Rowan’s Rachel Moskowitz Leads the Way for Future STEM Scholars While Creating Her Own Career Path Through Research

Rowan University sophomore Rachel Moskowitz was named a 2018 Governor’s STEM Scholar. Moskowitz is the only Rowan student to earn the honor in 2018 and one of only 16 college students in New Jersey. The remaining scholars are high school students in the state. As part of the program, she is leading a team of high school students in research.

​Developed in 2013, the​ ​goal​ of the Governor’s STEM Scholars program​ ​is​ ​to​ ​give​ ​promising​ ​STEM​ ​students​ ​a​ ​thorough introduction​ ​to​ ​the​ ​state’s​ ​STEM​ ​economy​ ​through​ ​conferences,​ ​field​ ​trips,​ ​and​ ​research​ ​opportunities. “At​ ​the​ ​heart​ ​of​ ​the​ ​Governor’s​ ​STEM​ ​Scholars​ ​program​ ​is​ ​its​ ​efforts​ ​to​ ​leverage​ ​the​ ​resources​ ​of​ ​its STEM​ ​professionals​ ​and​ ​institutions,” commented David Hodges, Director of the Governor’s STEM Scholars.

Moskowitz, a native of Fleming, NJ, is majoring in bioinformatics and biochemistry and is also in the Thomas N. Bantivoglio Honors Concentration. Moskowitz decided to attend Rowan because of the bioinformatics program. “When I found Rowan’s bioinformatics major, I instantly got excited because the program is incredibly inter-disciplinary and combines many of my favorite subjects, including computer science and biology, into one,” explained Moskowitz.

She has a passion for bioinformatics and knows that excelling in bioinformatics can prepare her to reach all of her goals. “I get to take some of the coolest classes,” exclaimed Moskowitz. “From biology, to chemistry, to physics, to computer science, to bioinformatics, to statistics. Bioinformatics majors really get it all.”

Moskowitz is planning on pursuing a career in research, but is still deciding on the academic or industrial route. She currently is doing research with Dr. Mark Hickman who is the bioinformatics program coordinator. “Rachel has been performing bioinformatics research with me, studying how gene expression changes over time,” commented Hickman. “She has been a great addition to my lab and is working with high school students to develop an algorithm for identifying genes that exhibit significant changes.”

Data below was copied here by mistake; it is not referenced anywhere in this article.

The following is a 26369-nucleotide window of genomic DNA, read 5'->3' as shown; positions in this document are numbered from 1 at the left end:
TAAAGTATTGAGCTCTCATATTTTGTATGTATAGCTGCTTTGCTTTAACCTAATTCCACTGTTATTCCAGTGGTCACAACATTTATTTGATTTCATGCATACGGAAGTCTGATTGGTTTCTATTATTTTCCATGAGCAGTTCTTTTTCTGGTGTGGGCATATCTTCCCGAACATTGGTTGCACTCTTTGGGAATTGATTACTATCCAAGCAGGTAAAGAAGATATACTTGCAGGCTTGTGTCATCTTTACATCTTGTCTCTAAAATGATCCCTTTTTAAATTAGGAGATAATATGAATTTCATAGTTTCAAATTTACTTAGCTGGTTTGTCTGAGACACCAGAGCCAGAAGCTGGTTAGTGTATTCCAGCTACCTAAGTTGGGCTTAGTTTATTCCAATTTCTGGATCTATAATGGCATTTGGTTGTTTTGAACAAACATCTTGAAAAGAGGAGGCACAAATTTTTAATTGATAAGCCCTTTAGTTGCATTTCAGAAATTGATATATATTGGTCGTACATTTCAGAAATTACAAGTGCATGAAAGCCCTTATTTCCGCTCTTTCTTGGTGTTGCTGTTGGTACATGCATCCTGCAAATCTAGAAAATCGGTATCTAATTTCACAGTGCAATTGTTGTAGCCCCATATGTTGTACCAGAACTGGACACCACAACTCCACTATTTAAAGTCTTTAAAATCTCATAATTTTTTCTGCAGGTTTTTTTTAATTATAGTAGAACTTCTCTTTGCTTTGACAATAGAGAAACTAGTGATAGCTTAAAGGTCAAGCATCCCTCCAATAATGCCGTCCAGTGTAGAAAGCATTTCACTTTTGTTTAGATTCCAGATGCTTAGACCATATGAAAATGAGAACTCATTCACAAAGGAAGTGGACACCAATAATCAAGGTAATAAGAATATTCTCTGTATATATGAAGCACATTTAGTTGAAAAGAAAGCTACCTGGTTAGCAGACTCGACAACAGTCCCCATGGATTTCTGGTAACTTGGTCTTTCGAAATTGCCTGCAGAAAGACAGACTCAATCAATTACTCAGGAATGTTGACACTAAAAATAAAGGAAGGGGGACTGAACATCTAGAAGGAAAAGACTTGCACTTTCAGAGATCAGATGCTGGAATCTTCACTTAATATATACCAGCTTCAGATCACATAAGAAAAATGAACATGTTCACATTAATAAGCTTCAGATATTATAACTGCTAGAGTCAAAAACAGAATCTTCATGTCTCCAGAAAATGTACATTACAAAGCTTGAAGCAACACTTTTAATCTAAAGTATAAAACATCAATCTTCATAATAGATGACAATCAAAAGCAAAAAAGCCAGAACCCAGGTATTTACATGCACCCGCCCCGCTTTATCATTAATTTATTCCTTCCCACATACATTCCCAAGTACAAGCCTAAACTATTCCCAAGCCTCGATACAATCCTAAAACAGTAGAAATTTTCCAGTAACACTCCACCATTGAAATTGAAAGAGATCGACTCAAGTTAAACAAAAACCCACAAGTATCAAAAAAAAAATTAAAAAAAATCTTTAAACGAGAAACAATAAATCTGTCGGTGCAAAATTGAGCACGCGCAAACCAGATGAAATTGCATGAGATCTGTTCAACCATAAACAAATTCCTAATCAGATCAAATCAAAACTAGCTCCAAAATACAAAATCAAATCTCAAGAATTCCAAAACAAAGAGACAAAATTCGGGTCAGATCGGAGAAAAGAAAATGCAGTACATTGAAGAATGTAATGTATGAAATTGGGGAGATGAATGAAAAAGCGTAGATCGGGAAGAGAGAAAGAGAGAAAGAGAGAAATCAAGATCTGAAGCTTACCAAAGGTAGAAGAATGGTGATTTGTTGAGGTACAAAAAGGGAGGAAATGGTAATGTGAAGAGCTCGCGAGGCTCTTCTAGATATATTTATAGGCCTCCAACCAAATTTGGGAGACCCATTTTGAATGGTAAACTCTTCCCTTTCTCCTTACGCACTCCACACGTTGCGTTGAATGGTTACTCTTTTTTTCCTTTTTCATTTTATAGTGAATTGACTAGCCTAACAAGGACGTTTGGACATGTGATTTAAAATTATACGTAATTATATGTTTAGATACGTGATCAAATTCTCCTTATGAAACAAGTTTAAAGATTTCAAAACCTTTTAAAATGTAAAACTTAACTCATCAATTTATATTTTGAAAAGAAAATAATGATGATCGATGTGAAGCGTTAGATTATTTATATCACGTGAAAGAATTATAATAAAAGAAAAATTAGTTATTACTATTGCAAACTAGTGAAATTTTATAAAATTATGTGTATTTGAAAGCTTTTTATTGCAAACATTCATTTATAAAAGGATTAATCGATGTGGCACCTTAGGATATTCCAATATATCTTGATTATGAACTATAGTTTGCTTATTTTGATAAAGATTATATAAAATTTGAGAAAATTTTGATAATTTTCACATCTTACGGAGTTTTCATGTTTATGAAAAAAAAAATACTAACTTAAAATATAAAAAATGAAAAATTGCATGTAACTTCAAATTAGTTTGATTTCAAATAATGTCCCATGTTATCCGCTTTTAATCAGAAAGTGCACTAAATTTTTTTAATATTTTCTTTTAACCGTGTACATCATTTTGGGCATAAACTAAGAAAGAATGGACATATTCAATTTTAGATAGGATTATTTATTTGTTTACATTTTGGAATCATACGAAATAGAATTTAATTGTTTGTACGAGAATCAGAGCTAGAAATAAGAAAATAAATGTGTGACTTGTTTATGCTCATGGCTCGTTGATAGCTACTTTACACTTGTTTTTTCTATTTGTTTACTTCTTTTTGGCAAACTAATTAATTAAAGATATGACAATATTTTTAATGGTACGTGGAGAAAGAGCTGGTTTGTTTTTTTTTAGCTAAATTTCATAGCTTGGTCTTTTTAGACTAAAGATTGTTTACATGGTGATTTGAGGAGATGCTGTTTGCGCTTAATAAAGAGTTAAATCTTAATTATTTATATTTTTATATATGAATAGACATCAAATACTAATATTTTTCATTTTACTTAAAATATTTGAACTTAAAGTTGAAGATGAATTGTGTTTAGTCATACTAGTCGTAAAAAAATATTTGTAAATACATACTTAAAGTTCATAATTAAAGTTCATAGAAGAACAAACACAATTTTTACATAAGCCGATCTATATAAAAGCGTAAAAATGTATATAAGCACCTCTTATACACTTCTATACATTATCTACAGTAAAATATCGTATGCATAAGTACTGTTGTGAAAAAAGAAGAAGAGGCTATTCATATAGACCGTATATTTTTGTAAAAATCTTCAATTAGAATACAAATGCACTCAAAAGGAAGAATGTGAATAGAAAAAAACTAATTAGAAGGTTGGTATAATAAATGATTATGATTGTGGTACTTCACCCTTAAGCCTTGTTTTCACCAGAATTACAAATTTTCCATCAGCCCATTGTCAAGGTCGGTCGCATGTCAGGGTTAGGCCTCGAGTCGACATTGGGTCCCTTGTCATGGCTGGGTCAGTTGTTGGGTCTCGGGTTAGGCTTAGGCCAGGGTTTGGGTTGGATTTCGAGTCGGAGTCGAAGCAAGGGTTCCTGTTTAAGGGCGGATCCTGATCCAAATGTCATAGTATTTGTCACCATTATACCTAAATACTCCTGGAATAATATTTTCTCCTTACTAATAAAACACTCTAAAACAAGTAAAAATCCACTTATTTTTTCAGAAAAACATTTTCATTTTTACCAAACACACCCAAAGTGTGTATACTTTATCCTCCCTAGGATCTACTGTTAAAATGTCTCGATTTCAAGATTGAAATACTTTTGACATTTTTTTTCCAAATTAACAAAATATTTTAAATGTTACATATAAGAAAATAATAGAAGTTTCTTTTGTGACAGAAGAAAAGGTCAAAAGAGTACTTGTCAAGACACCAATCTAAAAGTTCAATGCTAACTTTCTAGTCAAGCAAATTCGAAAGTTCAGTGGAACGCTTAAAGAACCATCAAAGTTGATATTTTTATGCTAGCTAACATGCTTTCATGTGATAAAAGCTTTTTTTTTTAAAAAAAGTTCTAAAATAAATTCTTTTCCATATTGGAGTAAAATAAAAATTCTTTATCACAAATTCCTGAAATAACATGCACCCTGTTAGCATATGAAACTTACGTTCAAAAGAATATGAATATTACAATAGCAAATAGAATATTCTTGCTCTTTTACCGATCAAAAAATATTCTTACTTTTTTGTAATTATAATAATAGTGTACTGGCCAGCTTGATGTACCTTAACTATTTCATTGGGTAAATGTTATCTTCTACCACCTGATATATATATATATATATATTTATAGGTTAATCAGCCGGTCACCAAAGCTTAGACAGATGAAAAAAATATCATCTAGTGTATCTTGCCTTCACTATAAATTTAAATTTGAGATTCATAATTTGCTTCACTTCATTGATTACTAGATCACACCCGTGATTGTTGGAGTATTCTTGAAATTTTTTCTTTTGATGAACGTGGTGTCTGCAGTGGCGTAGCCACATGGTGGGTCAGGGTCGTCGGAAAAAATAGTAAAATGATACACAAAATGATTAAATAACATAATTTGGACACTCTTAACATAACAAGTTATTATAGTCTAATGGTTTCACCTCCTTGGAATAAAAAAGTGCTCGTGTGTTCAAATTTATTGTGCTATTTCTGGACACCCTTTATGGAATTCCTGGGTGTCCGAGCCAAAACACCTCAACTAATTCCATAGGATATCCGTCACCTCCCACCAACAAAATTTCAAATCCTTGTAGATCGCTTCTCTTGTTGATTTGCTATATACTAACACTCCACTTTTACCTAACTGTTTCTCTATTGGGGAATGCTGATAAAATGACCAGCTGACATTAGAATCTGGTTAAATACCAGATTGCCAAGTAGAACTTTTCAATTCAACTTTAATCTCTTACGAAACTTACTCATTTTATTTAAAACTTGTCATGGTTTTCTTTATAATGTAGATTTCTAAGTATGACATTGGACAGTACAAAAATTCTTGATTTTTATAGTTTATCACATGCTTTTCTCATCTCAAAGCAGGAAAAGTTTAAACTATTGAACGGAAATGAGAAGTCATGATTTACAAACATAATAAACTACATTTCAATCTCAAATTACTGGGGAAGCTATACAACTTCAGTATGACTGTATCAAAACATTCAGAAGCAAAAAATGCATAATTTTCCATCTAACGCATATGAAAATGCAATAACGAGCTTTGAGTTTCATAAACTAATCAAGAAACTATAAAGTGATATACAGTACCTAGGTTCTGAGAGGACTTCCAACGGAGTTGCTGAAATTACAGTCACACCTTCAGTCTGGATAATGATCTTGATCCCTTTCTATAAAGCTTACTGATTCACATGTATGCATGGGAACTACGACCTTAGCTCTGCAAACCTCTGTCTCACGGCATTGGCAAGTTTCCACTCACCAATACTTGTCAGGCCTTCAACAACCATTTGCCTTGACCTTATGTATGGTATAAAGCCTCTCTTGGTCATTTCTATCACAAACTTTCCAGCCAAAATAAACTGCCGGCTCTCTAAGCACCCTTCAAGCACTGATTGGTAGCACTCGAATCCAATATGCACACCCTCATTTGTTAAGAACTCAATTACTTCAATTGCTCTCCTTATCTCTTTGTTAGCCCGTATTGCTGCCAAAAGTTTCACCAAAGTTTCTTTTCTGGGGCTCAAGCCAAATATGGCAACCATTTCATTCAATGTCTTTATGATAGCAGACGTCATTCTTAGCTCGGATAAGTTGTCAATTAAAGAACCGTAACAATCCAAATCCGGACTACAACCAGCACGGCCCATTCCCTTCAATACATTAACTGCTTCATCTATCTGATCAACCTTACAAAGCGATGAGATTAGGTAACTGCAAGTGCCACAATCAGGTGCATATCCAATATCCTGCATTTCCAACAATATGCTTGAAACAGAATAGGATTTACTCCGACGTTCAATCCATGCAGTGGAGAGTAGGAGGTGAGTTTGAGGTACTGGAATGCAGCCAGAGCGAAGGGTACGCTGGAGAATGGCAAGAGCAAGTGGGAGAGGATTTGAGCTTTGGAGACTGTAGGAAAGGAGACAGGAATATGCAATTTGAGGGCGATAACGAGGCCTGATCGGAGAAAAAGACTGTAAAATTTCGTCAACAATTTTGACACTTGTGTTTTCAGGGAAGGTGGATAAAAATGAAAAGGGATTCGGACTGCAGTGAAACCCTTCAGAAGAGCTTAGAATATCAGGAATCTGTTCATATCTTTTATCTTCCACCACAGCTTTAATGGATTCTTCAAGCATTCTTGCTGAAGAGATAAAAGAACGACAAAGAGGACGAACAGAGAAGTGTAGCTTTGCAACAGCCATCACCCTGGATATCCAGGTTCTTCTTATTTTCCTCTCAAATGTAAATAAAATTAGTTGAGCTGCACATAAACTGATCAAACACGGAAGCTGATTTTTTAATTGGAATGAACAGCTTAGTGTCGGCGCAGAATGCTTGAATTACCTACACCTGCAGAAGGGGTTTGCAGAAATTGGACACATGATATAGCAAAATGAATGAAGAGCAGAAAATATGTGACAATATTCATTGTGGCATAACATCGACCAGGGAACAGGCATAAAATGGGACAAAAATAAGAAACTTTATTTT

“Doing research with Dr. Hickman and leading my own project through the NJ Governor's STEM Scholars program has really confirmed my career aspirations,” said Moskowitz.  

Moskowitz is teaching the students the R programming language as well as advanced bioinformatics. These students will benefit tremendously by working with Moskowitz. With her course and research experience, she has become extremely well-versed in computer programming, molecular biology and statistics.

College leaders in the program meet throughout the year with a driven group of high school students, who also applied and were accepted to the program, on a research project of their choice. “I love the leadership component of the program, because no matter what your major is or what your goals are post-graduation, leadership skills are skills that will follow you throughout your entire life, and will definitely make a big impact in any situation,” explained Moksowitz. “On top of that, being a leader also means being a mentor, and I love talking to high school students about my academic pursuits and discussing different ideas for their futures with them.”

Moskowitz loves the challenge of working alongside professors and peers on real issues and real questions, as opposed to only simulated ones in the classroom. Following her undergraduate career at Rowan, she will be applying to graduate programs to pursue a higher degree in bioinformatics, which will even further her opportunities to continue doing research and to take even more in-depth and interesting courses.